The Korean Service Center (KSC) is located in the basement of the Cedar High Apartments on Cedar Avenue and 7th Street South. Cedar High was built in the early 1960s to provide housing for seniors. Grace Lee, who had been offering ESL classes for Korean elders living in the building, organized the Center in 1989. With funding from Hennepin County more programs were added, including citizenship services and the Family Crisis Advocacy Program for victims of domestic violence. Today, the center offers a variety of programs and services for youth and families to address social, cultural and health needs. Image courtesy of Anduin (Andy) Wilhide View File Details Page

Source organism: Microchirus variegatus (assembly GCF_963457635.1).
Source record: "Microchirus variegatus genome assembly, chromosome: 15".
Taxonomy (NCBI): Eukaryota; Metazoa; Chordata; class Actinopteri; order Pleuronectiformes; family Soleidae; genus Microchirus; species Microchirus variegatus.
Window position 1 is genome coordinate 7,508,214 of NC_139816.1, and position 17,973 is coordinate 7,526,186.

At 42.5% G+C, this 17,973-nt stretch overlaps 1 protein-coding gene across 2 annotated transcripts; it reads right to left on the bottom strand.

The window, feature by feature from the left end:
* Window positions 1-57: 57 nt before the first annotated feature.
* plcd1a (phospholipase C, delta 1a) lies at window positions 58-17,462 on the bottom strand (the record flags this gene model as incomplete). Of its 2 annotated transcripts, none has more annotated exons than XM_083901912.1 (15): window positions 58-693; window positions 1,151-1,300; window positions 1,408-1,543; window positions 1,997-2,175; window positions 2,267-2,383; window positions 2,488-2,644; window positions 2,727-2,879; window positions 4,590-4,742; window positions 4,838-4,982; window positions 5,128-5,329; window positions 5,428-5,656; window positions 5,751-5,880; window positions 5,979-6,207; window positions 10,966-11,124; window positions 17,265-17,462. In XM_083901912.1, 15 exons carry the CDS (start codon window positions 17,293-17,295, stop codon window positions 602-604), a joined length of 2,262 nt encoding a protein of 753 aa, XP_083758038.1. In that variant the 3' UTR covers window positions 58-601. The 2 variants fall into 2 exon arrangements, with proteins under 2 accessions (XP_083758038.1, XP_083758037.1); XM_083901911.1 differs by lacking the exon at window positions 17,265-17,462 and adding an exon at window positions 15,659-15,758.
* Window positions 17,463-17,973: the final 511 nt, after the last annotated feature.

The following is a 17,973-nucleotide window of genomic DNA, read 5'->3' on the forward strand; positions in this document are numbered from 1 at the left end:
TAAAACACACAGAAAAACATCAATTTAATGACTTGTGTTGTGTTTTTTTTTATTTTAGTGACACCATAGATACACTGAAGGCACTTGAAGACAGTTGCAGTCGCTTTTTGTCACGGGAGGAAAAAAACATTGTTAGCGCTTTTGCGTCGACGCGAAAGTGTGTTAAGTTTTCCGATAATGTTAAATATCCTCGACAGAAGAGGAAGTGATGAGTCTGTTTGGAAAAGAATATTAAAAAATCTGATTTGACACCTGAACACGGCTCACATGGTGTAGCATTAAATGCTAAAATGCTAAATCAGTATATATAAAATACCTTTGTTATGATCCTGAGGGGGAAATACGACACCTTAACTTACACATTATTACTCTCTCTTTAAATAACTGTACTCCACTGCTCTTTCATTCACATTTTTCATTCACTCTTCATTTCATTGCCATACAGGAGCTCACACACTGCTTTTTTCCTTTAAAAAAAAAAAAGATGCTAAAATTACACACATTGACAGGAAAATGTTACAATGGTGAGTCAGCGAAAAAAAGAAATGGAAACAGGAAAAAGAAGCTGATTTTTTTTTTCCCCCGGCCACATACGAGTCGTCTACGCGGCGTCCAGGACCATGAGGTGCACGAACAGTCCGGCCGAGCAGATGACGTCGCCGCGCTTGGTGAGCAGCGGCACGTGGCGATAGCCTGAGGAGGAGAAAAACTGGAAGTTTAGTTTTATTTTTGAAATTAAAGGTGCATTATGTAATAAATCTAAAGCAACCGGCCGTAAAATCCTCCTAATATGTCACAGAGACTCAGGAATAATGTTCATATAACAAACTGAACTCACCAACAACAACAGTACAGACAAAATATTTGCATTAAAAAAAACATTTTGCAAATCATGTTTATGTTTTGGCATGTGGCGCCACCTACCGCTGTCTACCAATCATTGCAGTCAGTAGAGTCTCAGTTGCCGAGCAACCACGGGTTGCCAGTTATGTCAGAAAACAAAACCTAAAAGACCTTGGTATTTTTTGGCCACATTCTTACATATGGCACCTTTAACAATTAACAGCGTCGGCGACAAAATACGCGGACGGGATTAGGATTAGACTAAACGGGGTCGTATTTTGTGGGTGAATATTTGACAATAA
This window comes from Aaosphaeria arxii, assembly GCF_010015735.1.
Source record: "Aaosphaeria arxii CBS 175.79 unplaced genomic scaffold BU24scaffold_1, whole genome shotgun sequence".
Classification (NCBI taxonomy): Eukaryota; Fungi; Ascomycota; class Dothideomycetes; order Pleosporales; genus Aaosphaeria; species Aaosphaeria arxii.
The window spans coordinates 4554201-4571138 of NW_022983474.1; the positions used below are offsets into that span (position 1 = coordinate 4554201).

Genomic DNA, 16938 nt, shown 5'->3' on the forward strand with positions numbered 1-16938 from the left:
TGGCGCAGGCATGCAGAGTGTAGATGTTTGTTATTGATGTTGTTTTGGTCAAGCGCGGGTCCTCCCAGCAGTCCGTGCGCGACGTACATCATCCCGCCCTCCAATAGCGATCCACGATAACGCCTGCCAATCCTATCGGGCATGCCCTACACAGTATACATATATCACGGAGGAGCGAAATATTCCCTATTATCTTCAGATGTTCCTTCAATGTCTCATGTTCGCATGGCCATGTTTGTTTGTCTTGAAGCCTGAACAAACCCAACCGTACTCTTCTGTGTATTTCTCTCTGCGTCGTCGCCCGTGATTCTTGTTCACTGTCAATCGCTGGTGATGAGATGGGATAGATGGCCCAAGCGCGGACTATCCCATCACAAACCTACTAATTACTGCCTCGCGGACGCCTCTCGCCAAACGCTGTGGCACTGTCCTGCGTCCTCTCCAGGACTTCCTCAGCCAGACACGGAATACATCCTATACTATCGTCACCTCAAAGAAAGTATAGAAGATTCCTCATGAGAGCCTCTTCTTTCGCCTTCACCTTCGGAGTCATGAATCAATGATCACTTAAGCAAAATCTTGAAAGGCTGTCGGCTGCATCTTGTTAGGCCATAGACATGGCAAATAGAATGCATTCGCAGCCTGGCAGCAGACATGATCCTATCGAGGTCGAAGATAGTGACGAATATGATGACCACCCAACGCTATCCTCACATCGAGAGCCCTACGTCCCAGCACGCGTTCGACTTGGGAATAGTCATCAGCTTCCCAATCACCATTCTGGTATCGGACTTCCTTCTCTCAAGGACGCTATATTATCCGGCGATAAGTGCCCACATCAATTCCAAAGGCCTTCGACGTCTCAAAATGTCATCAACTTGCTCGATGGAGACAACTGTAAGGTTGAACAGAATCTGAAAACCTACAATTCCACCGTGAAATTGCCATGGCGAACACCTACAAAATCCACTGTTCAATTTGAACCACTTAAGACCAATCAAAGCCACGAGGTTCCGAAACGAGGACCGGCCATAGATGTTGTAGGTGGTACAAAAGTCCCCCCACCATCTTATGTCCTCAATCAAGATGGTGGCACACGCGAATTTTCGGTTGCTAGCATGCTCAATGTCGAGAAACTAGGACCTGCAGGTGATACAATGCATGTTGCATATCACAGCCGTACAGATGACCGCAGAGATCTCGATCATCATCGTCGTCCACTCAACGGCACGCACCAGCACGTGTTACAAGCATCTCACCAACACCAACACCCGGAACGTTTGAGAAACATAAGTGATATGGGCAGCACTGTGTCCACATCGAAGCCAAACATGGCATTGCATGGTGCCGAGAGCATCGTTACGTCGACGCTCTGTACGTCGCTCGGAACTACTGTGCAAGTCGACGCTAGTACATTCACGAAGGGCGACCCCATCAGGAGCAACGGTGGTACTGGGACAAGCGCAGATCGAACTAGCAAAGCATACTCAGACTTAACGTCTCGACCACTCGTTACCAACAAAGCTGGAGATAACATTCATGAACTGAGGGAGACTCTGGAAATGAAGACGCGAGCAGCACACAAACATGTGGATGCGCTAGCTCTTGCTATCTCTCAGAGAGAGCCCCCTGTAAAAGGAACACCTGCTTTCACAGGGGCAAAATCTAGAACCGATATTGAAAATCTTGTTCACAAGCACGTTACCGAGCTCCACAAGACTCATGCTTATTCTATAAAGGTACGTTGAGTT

Street Address:

808 Cedar Avenue, Minneapolis, MN 55404 [map]

Official Website:

Korean Service Center, http://www.koreanservicemn.org Community Peace Gardens, https://sites.google.com/site/commpeacegarden/home

Cite this Page:

Anduin (Andy) Wilhide, “Community Peace Gardens,” Augsburg Digi-Tours, accessed September 20, 2017, http://digitours.augsburg.edu/items/show/8.